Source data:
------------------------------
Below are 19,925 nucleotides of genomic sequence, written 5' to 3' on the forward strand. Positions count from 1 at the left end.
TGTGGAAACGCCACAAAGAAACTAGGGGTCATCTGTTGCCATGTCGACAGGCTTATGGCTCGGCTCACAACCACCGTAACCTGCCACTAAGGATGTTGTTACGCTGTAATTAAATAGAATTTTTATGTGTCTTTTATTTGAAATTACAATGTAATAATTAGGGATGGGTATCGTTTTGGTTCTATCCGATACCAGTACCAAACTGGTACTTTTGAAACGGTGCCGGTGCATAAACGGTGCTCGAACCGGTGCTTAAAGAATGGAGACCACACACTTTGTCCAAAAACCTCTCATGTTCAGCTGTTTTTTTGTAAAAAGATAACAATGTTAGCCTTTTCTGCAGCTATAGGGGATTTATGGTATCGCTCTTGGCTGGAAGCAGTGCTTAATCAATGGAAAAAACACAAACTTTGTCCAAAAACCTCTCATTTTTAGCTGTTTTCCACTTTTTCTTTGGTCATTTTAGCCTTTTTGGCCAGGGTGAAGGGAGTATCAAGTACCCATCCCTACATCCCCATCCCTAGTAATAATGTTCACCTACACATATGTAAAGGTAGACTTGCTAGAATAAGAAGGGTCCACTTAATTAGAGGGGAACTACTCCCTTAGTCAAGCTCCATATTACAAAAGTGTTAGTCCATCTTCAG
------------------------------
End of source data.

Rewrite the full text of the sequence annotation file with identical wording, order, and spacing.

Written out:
Below are 19,925 nucleotides of genomic sequence, written 5' to 3' on the forward strand. Positions count from 1 at the left end.
TGTGGAAACGCCACAAAGAAACTAGGGGTCATCTGTTGCCATGTCGACAGGCTTATGGCTCGGCTCACAACCACCGTAACCTGCCACTAAGGATGTTGTTACGCTGTAATTAAATAGAATTTTTATGTGTCTTTTATTTGAAATTACAATGTAATAATTAGGGATGGGTATCGTTTTGGTTCTATCCGATACCAGTACCAAACTGGTACTTTTGAAACGGTGCCGGTGCATAAACGGTGCTCGAACCGGTGCTTAAAGAATGGAGACCACACACTTTGTCCAAAAACCTCTCATGTTCAGCTGTTTTTTTGTAAAAAGATAACAATGTTAGCCTTTTCTGCAGCTATAGGGGATTTATGGTATCGCTCTTGGCTGGAAGCAGTGCTTAATCAATGGAAAAAACACAAACTTTGTCCAAAAACCTCTCATTTTTAGCTGTTTTCCACTTTTTCTTTGGTCATTTTAGCCTTTTTGGCCAGGGTGAAGGGAGTATCAAGTACCCATCCCTACATCCCCATCCCTAGTAATAATGTTCACCTACACATATGTAAAGGTAGACTTGCTAGAATAAGAAGGGTCCACTTAATTAGAGGGGAACTACTCCCTTAGTCAAGCTCCATATTACAAAAGTGTTAGTCCATCTTCAG